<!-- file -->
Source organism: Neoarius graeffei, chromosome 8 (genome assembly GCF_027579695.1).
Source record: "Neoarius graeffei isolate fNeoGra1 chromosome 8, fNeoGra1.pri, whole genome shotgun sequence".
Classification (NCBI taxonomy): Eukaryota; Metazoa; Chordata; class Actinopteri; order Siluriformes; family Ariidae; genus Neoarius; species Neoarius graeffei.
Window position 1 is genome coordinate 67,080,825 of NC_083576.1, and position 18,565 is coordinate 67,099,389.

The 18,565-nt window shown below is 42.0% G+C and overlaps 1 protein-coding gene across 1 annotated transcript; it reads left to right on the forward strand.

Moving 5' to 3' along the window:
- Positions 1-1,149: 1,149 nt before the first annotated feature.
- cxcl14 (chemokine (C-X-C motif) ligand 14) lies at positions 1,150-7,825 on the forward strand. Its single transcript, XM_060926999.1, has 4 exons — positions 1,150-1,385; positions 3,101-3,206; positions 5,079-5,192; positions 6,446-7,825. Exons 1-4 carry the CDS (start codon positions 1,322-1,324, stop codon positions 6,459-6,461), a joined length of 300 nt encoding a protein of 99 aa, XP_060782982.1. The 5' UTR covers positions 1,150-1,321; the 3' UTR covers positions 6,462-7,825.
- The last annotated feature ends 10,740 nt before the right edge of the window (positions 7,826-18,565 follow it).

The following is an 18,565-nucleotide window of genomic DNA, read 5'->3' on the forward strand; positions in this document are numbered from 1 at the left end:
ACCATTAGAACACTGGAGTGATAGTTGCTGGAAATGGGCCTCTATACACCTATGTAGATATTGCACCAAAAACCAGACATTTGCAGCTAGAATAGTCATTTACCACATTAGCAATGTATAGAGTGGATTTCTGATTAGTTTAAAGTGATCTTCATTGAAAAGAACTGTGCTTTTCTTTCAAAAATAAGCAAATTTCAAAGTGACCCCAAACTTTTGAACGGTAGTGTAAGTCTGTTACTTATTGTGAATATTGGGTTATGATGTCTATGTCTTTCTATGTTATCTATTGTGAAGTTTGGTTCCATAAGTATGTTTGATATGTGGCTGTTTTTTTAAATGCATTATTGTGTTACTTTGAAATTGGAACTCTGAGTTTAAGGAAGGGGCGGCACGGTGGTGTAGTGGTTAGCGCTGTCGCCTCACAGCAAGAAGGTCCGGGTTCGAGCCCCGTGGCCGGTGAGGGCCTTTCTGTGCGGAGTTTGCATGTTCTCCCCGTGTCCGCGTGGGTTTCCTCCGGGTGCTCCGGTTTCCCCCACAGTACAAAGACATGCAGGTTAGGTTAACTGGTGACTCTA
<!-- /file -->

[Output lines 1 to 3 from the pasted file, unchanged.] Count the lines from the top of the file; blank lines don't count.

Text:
Source organism: Neoarius graeffei, chromosome 8 (genome assembly GCF_027579695.1).
Source record: "Neoarius graeffei isolate fNeoGra1 chromosome 8, fNeoGra1.pri, whole genome shotgun sequence".
Classification (NCBI taxonomy): Eukaryota; Metazoa; Chordata; class Actinopteri; order Siluriformes; family Ariidae; genus Neoarius; species Neoarius graeffei.